In the end, history belongs to the individual. Nobody knows my history better than I do.

Friday, September 11, 2009

Pictures Steal Your Soul, Turn You to Bronze.


A semi-public institution that houses rare and delicate material has a problem with people taking pictures inside the building. Their collection, it seems, is light sensitive. Flash could hasten the erosion of their stuff. So they completely ban photography in their space.

But we live in the age of cell phone cameras, TwitPic, Flickr and Facebook. Images are part of our every day life, and we (as a society) snap them constantly.

So, should the institution allow people to take pictures - without flash? Or do you prohibit anyone from taking any images, assuming that many people don't know how to turn their flash off?

My immediate thought is this: you can't control people. Really. You can tell them not to shoot images, and they still will. It's like telling them they can't drive faster than 55 mph. Or don't walk on the grass. Or don't take pictures of the Sistine Chapel.

People will continue to take pictures. So, what can you control?

What about being proactive, creating easily accessible images (with water-stamps) that people can view online or purchase in the gift shop (perhaps in book form)? They could be revenue generators for the institution. People would be able to grab the images online and use them wherever they want but so what? The institution's mission is to serve the public, right?

If people can see the place online, some might ask, "Why would they want to visit?" I'd answer, I've seen the Eiffel Tower a million times on magazine covers and in my friends' vacation snaps. And I still want to go there. In fact, the pics make me want to go even more.

The institution could continue the "no photography" policy (knowing full well that they don't have the staffing to police the place). People will still snap images, for sure, but they may not if they know the online database is there and free.

Ah, free. That could be a catch. This interests me as it relates to the dawn of journalism on the Internet. Back in the early 1990's, people put their content online for free. Now, they can't get anyone to pay for it. This hypothetical institution needs revenue, and images and video could be a potential source.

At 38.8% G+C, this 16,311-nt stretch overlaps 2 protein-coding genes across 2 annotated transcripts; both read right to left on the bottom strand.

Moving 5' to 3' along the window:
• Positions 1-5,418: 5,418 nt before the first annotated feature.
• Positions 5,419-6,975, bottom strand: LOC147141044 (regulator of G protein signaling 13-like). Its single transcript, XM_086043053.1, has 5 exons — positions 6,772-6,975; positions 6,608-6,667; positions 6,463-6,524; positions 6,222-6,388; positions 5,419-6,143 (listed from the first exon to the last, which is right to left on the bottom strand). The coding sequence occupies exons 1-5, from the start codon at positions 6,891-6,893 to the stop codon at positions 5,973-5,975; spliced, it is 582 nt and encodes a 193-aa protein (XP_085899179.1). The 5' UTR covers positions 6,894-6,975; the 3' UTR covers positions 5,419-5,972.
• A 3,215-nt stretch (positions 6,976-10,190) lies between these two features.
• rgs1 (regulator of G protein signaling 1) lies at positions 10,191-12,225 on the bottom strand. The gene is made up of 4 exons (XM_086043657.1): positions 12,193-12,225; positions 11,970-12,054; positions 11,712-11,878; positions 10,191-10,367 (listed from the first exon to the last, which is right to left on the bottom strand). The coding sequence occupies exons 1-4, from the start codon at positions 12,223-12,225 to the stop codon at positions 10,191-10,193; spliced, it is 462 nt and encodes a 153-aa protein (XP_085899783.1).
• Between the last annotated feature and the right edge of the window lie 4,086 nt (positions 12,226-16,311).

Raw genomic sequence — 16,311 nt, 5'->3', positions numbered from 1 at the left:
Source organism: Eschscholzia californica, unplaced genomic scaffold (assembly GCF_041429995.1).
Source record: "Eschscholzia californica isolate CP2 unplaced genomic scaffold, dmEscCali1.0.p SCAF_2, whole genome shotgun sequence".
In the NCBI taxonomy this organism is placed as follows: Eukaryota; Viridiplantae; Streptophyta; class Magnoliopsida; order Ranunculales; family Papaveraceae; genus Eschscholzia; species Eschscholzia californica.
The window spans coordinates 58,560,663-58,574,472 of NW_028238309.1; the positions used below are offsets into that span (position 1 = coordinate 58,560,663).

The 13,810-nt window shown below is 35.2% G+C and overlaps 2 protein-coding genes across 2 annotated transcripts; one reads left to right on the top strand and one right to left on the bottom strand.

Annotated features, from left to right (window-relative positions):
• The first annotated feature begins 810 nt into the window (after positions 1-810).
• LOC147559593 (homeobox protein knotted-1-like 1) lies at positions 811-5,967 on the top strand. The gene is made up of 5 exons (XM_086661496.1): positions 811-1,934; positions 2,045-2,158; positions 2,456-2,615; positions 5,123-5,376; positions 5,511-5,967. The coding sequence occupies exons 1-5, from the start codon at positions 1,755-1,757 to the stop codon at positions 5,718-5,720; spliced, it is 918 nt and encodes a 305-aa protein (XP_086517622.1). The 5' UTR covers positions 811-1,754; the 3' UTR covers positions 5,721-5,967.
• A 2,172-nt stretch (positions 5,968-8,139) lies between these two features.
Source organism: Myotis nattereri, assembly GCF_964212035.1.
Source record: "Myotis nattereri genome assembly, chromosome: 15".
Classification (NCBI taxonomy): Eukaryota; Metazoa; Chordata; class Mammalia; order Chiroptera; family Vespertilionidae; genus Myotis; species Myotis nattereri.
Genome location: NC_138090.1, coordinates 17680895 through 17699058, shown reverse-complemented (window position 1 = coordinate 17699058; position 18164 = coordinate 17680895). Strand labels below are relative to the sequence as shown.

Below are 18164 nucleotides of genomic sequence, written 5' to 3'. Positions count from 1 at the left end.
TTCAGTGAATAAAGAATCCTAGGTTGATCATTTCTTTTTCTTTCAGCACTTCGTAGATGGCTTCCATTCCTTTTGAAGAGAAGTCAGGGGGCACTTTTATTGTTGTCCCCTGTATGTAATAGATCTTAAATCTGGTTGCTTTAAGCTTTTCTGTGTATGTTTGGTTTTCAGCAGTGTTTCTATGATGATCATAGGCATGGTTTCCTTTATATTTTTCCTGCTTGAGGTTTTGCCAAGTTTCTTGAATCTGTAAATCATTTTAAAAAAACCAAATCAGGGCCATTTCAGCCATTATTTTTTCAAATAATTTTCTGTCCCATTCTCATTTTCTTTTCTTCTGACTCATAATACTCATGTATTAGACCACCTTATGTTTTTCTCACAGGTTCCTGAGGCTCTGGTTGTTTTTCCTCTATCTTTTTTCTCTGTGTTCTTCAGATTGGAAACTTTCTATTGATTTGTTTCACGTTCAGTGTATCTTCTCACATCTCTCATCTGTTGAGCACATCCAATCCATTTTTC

The reality is that there will always be free images online. So why not be the original source, and brand them in such a way that the images further market the institution?

When it comes to professional photographers or video crews, well, I'm thinking they are a case-by-case kind of thing.

These are simply my preliminary thoughts, without support or data about how other institutions handle photography. But I think the giant loophole will always be the Internet, and the free flow of information that exists there. You can't stop it. So you might as well adopt it and use it to your advantage.

Sunday, September 6, 2009

Hello, Wagner. Hello, George.

I HAVE RETURNED TO STUDENT STATUS after a seven year hiatus. I've enrolled in the continuing education department at Temple University, largely because it's pretty much free (I work at Temple) but also because I'm thinking of pursuing doctoral studies in the near future.

History in general - and public history specifically - appeals to me because I am a journalist. As first-drafters of history, I believe that journalists have a responsibility to get facts straight, not water down the content, and provide the context around the primary event. In our attention deficit, 140-character microblog-loving world, context, I fear, is greatly missing.

I'm interested in bridging traditional academic research and the non-academic world, creating readable scholarship - without the stigma of being overtly commercial.

I'm not sure there is such a thing. But I enjoy researching and writing.

My intellectual bio: suburban kid educated in Delaware public schools; graduated with communications degree from Loyola College in Maryland; hold masters degrees from the Columbia University Graduate School of Journalism and the University of Pennsylvania (master of liberal arts). I have been at various times a photojournalist, features writer, crime reporter, magazine writer and videographer. Sometimes multiple things at once.

Now, I teach journalism at Temple and freelance words and images on the side.

I'm very interested in the class project working with the Wagner Free Institute of Science (above and left), if only because it is a great story. A Victorian-era organization that became the first branch of the free library, containing skeletons, bugs, birds, fossils and other fun stuff? In the heart of North Philly? And it's relatively unknown?

Yeah, I'm interested.